"This is a fresh call for justice... the best way to heal the wounds of this nation. This unelected government should have the courage to do what previous elected governments have failed to do," Khan said.

"This would be a symbol of the commitment by the government to the rule of law and an end to impunity," she added at the end of a week-long visit to Bangladesh.

She said human rights abuses including extra-judicial killings had been committed under all previous governments and acknowledged that, although abuses continued, there had been a reduction under the current regime.

"There is a culture of impunity and non-accountability that has persisted for decades and that must come to an end," she said.

The government has pledged to reinstate democracy later this year through elections after completing a major corruption crackdown.

It came to power after unrest over vote-rigging allegations led to elections scheduled for last January being cancelled.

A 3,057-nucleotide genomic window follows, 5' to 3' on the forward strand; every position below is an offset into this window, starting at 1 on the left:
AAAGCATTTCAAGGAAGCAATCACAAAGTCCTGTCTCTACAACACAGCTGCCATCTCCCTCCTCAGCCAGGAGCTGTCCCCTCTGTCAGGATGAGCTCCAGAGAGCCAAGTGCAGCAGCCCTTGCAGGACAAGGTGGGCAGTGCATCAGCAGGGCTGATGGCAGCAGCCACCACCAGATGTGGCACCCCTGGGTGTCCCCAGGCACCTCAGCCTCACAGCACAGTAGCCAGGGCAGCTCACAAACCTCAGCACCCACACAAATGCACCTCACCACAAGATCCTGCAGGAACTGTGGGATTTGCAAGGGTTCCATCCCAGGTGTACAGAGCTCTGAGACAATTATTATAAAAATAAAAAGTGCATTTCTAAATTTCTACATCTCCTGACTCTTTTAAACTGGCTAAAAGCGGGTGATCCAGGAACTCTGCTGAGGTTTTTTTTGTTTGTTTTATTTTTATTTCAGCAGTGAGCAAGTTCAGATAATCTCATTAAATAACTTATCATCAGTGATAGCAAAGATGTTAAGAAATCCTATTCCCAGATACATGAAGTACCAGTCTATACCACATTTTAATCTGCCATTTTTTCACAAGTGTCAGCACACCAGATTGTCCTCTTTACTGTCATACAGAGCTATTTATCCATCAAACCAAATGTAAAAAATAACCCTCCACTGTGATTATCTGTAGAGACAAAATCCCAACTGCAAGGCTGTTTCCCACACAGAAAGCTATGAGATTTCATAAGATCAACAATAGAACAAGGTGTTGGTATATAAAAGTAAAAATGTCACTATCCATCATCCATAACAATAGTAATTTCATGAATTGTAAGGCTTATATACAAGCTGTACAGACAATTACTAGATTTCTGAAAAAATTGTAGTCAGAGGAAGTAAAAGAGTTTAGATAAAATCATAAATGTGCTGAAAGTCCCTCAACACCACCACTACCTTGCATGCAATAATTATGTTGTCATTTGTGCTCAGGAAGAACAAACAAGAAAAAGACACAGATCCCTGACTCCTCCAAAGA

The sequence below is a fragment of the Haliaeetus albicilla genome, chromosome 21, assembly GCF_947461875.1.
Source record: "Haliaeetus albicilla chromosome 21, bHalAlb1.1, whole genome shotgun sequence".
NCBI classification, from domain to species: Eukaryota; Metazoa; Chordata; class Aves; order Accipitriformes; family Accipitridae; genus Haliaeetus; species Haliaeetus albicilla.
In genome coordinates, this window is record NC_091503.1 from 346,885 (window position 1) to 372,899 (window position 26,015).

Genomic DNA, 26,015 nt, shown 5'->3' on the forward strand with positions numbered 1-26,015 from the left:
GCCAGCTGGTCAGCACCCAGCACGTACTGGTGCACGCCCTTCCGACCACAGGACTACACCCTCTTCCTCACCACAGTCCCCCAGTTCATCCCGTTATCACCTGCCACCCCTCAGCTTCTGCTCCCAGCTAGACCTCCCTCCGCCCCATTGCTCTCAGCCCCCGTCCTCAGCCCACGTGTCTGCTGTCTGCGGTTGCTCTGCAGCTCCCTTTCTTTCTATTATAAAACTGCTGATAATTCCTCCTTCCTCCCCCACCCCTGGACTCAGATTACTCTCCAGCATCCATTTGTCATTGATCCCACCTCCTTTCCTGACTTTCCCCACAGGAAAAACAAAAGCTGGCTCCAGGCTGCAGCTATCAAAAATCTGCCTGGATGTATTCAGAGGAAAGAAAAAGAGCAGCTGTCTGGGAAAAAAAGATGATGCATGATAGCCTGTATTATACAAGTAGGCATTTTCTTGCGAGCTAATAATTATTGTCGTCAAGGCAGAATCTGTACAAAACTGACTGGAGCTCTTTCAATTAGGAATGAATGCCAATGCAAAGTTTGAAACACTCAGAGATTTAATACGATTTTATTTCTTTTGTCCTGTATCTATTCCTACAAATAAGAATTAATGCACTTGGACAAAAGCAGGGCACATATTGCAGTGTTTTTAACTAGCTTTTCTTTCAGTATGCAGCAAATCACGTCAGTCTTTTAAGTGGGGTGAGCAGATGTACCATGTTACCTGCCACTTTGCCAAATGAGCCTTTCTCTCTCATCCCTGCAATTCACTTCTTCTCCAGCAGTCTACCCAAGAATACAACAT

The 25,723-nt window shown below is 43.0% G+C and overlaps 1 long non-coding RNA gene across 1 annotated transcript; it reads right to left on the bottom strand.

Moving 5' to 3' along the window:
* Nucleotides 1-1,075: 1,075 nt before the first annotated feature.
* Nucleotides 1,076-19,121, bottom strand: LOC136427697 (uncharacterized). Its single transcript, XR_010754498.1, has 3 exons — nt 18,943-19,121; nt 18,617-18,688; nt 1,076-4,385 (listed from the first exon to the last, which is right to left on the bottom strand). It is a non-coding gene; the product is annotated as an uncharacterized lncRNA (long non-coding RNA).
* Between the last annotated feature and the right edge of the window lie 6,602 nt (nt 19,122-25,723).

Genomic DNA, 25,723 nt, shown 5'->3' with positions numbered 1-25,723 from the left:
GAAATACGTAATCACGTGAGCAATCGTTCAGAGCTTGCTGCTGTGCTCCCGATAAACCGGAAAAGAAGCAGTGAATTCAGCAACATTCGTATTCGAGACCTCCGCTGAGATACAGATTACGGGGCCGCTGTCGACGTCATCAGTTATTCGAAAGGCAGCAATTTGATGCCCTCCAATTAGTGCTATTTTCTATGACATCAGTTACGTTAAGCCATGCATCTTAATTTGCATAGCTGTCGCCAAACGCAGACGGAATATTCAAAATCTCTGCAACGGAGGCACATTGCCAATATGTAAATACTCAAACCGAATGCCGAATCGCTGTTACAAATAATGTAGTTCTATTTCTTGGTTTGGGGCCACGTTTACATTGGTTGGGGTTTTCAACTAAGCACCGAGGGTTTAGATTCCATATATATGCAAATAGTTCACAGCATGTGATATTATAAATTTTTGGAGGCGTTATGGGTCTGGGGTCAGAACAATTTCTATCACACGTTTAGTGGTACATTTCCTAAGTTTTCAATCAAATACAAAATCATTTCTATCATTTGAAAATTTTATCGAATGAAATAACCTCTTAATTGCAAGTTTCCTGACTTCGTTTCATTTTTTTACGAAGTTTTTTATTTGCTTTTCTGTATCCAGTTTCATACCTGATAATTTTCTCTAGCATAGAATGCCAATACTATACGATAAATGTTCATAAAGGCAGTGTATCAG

ATN Discussion after four advisors' resignation

Courtesy of BBC

ATN Bangla television telecast its regular talk show programme "Annya Drishti" from Dhaka studio at 0430 gmt on 9 January. Words within double slant lines were originally spoken in English.

Programme: "Annya Drishti"

Duration: 30 minutes

Host: Shyamal Datta, editor of Bengali daily Bhorer Kagoj

Guests: Mozaffar Ahmed, economist and political analyst

Bazlur Rahman, editor of Bengali daily Sangbad

Discussion on Resignation of Four Advisers of Caretaker Govt